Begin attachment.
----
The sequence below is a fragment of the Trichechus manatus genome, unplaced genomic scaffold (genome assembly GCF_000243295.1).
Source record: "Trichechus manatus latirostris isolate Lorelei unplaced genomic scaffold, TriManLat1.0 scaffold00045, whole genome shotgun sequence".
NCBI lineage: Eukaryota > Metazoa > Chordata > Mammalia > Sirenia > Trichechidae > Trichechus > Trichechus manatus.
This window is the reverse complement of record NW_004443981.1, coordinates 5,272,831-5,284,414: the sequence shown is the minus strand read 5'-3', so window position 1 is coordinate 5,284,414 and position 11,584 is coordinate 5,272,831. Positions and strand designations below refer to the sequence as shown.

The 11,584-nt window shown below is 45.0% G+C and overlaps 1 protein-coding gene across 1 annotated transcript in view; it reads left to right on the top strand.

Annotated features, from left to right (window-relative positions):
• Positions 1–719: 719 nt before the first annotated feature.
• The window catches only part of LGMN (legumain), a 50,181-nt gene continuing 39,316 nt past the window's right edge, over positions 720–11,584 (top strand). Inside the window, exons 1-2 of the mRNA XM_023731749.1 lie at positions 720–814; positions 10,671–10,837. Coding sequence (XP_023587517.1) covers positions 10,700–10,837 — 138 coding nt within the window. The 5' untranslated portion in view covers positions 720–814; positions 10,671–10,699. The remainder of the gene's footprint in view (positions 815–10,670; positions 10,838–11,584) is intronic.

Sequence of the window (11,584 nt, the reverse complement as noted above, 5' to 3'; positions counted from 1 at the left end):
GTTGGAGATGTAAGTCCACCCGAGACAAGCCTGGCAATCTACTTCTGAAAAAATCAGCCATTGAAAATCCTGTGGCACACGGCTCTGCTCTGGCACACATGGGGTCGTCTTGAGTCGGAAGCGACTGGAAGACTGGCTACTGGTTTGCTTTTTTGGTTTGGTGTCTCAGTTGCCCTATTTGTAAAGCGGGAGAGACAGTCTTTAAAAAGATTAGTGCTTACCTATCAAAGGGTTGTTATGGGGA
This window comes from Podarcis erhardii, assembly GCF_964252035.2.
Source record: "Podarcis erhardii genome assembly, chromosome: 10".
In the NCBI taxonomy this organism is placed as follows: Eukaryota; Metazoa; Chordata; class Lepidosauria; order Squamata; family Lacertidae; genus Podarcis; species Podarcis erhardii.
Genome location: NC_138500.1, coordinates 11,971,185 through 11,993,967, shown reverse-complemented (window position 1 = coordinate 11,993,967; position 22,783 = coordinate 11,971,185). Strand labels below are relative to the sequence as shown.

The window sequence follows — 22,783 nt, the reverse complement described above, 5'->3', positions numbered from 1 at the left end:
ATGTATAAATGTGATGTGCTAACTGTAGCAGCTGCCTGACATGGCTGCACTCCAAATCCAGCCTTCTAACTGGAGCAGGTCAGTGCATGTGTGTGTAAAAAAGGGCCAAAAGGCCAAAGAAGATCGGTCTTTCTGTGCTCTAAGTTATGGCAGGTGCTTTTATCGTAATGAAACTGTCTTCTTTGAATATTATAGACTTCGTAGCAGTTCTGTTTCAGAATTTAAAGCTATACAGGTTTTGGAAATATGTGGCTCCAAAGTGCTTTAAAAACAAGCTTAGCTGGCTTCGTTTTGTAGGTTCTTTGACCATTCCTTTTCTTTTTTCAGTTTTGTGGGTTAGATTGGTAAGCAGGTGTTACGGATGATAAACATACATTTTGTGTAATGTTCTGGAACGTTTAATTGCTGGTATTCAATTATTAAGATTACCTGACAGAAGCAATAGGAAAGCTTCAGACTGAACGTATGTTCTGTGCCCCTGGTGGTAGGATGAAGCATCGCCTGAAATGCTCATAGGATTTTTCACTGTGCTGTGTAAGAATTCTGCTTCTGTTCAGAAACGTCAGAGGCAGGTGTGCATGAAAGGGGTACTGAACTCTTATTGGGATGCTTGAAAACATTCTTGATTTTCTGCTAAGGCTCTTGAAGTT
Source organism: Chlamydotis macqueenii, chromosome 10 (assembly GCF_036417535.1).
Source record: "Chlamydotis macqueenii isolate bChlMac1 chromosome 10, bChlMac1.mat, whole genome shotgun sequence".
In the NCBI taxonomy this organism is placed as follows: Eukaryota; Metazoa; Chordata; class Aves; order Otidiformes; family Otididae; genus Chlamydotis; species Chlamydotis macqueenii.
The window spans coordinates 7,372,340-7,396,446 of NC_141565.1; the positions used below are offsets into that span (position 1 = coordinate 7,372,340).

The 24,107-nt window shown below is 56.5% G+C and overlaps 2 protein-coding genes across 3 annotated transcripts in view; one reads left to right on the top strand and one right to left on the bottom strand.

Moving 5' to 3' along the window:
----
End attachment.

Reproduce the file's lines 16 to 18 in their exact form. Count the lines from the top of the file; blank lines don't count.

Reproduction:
ATGTATAAATGTGATGTGCTAACTGTAGCAGCTGCCTGACATGGCTGCACTCCAAATCCAGCCTTCTAACTGGAGCAGGTCAGTGCATGTGTGTGTAAAAAAGGGCCAAAAGGCCAAAGAAGATCGGTCTTTCTGTGCTCTAAGTTATGGCAGGTGCTTTTATCGTAATGAAACTGTCTTCTTTGAATATTATAGACTTCGTAGCAGTTCTGTTTCAGAATTTAAAGCTATACAGGTTTTGGAAATATGTGGCTCCAAAGTGCTTTAAAAACAAGCTTAGCTGGCTTCGTTTTGTAGGTTCTTTGACCATTCCTTTTCTTTTTTCAGTTTTGTGGGTTAGATTGGTAAGCAGGTGTTACGGATGATAAACATACATTTTGTGTAATGTTCTGGAACGTTTAATTGCTGGTATTCAATTATTAAGATTACCTGACAGAAGCAATAGGAAAGCTTCAGACTGAACGTATGTTCTGTGCCCCTGGTGGTAGGATGAAGCATCGCCTGAAATGCTCATAGGATTTTTCACTGTGCTGTGTAAGAATTCTGCTTCTGTTCAGAAACGTCAGAGGCAGGTGTGCATGAAAGGGGTACTGAACTCTTATTGGGATGCTTGAAAACATTCTTGATTTTCTGCTAAGGCTCTTGAAGTT
Source organism: Chlamydotis macqueenii, chromosome 10 (assembly GCF_036417535.1).
Source record: "Chlamydotis macqueenii isolate bChlMac1 chromosome 10, bChlMac1.mat, whole genome shotgun sequence".